There are three levels at which maintenance is performed on aircraft that the United States Navy has in inventory at any given time: organizational, intermediate and depot. Each performs a specific function or serves a purpose such that anything required for the aircraft to be maintained in a fully operational status 365 days a year is immediately attended to with the utmost regard to quality and safety. Some repairs being either too time consuming or requiring expertise outside of the level is one of the primary reasons why maintenance is broken down into this three-part system.

Maintenance of this type is defined by the efforts necessary required by a specific unit on a day-to-day basis to keep an airframe in an operational condition. In addition to the requirement of maintaining assigned aircraft and aeronautical equipment in a full mission capable status, O-level is also responsible for the continual improvement of the local maintenance process.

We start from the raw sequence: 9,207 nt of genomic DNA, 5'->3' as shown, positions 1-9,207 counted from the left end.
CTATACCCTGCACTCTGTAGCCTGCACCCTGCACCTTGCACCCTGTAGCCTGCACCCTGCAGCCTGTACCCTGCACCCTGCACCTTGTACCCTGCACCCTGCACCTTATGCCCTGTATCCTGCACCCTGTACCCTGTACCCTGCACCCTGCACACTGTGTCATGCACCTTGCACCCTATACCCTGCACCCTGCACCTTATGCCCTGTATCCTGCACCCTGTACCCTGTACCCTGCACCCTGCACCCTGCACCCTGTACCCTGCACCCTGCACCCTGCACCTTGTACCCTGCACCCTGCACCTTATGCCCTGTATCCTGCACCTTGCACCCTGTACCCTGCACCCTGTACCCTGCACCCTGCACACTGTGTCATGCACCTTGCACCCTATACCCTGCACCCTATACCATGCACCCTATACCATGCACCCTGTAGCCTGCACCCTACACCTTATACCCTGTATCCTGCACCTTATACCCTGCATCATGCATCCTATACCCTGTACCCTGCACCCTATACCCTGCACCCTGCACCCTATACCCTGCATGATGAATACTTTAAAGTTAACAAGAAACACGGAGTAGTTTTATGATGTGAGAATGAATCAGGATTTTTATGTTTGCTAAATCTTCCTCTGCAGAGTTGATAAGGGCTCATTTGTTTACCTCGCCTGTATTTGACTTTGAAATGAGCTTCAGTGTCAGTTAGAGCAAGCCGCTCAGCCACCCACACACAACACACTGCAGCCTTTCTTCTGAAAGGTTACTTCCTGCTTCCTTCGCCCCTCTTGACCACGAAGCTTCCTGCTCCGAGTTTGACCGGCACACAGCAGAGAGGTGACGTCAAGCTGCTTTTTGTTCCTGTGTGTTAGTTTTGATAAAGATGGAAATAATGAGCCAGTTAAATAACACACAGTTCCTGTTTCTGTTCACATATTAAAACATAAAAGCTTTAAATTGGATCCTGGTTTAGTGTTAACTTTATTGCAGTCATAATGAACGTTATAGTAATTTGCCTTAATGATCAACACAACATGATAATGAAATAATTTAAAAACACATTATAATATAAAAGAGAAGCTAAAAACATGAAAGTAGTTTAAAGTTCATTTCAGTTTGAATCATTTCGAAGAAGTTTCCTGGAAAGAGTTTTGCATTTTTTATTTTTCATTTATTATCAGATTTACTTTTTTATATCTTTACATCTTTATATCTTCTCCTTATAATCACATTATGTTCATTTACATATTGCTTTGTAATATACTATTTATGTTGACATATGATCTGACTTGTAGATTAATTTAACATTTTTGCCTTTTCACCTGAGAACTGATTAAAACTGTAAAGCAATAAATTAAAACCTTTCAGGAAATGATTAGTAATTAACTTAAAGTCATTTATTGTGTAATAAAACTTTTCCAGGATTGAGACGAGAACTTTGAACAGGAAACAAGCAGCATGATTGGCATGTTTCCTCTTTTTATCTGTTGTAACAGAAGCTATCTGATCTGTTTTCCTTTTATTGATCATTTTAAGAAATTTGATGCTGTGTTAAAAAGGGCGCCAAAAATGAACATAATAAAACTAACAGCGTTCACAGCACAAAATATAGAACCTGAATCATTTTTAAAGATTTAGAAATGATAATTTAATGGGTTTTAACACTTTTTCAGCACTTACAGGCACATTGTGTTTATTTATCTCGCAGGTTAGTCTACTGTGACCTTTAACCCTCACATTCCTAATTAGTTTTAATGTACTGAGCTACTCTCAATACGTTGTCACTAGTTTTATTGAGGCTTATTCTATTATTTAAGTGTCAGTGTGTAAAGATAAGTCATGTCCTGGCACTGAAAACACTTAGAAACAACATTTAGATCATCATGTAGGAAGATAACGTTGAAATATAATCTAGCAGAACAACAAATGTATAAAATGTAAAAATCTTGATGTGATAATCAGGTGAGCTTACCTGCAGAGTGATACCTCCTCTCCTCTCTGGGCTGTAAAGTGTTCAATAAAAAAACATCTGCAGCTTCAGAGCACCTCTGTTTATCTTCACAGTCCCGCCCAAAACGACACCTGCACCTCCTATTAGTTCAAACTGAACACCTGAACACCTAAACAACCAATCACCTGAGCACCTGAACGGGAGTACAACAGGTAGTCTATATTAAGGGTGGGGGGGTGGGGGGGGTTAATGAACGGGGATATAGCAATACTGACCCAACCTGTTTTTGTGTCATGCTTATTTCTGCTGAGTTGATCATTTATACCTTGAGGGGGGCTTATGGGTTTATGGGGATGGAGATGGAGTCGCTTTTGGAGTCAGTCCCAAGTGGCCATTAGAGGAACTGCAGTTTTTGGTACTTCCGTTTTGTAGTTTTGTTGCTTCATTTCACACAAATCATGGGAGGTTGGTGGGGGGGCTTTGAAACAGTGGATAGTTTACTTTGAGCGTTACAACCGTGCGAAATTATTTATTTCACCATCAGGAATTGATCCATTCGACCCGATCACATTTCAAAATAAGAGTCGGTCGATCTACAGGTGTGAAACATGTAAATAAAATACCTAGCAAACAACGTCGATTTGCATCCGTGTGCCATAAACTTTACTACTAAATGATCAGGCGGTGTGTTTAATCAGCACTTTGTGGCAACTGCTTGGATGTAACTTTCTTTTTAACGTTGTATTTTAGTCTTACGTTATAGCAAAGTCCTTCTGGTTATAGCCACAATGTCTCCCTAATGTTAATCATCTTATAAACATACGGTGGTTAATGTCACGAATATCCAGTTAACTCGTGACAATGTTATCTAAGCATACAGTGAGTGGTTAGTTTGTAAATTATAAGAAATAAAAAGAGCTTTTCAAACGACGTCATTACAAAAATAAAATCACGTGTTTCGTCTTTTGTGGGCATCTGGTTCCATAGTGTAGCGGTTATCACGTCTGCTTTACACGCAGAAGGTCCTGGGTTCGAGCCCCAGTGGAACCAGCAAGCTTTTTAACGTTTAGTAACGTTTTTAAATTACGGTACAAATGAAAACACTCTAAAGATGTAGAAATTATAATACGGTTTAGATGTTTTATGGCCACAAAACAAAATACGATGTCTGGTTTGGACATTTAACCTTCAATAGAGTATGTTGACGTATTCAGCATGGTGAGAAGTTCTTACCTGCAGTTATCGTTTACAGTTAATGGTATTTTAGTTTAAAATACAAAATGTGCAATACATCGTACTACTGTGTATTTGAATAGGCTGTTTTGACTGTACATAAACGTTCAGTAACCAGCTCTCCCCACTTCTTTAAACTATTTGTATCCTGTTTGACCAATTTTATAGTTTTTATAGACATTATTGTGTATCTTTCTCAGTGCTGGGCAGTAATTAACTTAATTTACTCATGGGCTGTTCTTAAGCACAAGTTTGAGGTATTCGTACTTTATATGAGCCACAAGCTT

Maintenance required in support of operational activities. This includes the repair of specific parts unable to be refurbished at the organizational level and detailed maintenance of electronic components requiring specific equipment not peculiar to O-level. I-level is also responsible for maintaining a constant flow of necessary materials to operational assets with the lowest possible cost expenditure in order to maximize efficiency.

Occasionally in depth maintenance or complex repairs on an airframe are required to maintain equipment in an operational status. Depot level repairs would include major alterations or refurbishing of an asset due to age or upgrade far beyond the capabilities of the organizational level requiring industrial facilities not available elsewhere. Special Depot Level Maintenance (SDLM,) commonly perform overhaul operations on airframes in need of such attention.

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